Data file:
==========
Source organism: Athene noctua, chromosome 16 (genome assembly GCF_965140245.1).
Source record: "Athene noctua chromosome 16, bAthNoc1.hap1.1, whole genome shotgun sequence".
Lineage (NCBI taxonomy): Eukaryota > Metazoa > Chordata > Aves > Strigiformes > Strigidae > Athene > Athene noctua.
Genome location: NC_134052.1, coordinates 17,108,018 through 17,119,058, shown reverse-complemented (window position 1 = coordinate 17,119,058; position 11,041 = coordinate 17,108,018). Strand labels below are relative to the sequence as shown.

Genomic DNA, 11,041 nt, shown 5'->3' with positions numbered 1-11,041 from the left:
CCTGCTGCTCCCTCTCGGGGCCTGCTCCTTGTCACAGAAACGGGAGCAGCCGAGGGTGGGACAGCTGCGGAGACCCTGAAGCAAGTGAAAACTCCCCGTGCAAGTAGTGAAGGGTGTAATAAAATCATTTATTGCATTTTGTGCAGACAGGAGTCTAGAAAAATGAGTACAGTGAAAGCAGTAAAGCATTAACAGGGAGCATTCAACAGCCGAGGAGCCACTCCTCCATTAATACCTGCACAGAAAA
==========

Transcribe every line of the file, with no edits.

Source organism: Athene noctua, chromosome 16 (genome assembly GCF_965140245.1).
Source record: "Athene noctua chromosome 16, bAthNoc1.hap1.1, whole genome shotgun sequence".
Lineage (NCBI taxonomy): Eukaryota > Metazoa > Chordata > Aves > Strigiformes > Strigidae > Athene > Athene noctua.
Genome location: NC_134052.1, coordinates 17,108,018 through 17,119,058, shown reverse-complemented (window position 1 = coordinate 17,119,058; position 11,041 = coordinate 17,108,018). Strand labels below are relative to the sequence as shown.

Genomic DNA, 11,041 nt, shown 5'->3' with positions numbered 1-11,041 from the left:
CCTGCTGCTCCCTCTCGGGGCCTGCTCCTTGTCACAGAAACGGGAGCAGCCGAGGGTGGGACAGCTGCGGAGACCCTGAAGCAAGTGAAAACTCCCCGTGCAAGTAGTGAAGGGTGTAATAAAATCATTTATTGCATTTTGTGCAGACAGGAGTCTAGAAAAATGAGTACAGTGAAAGCAGTAAAGCATTAACAGGGAGCATTCAACAGCCGAGGAGCCACTCCTCCATTAATACCTGCACAGAAAA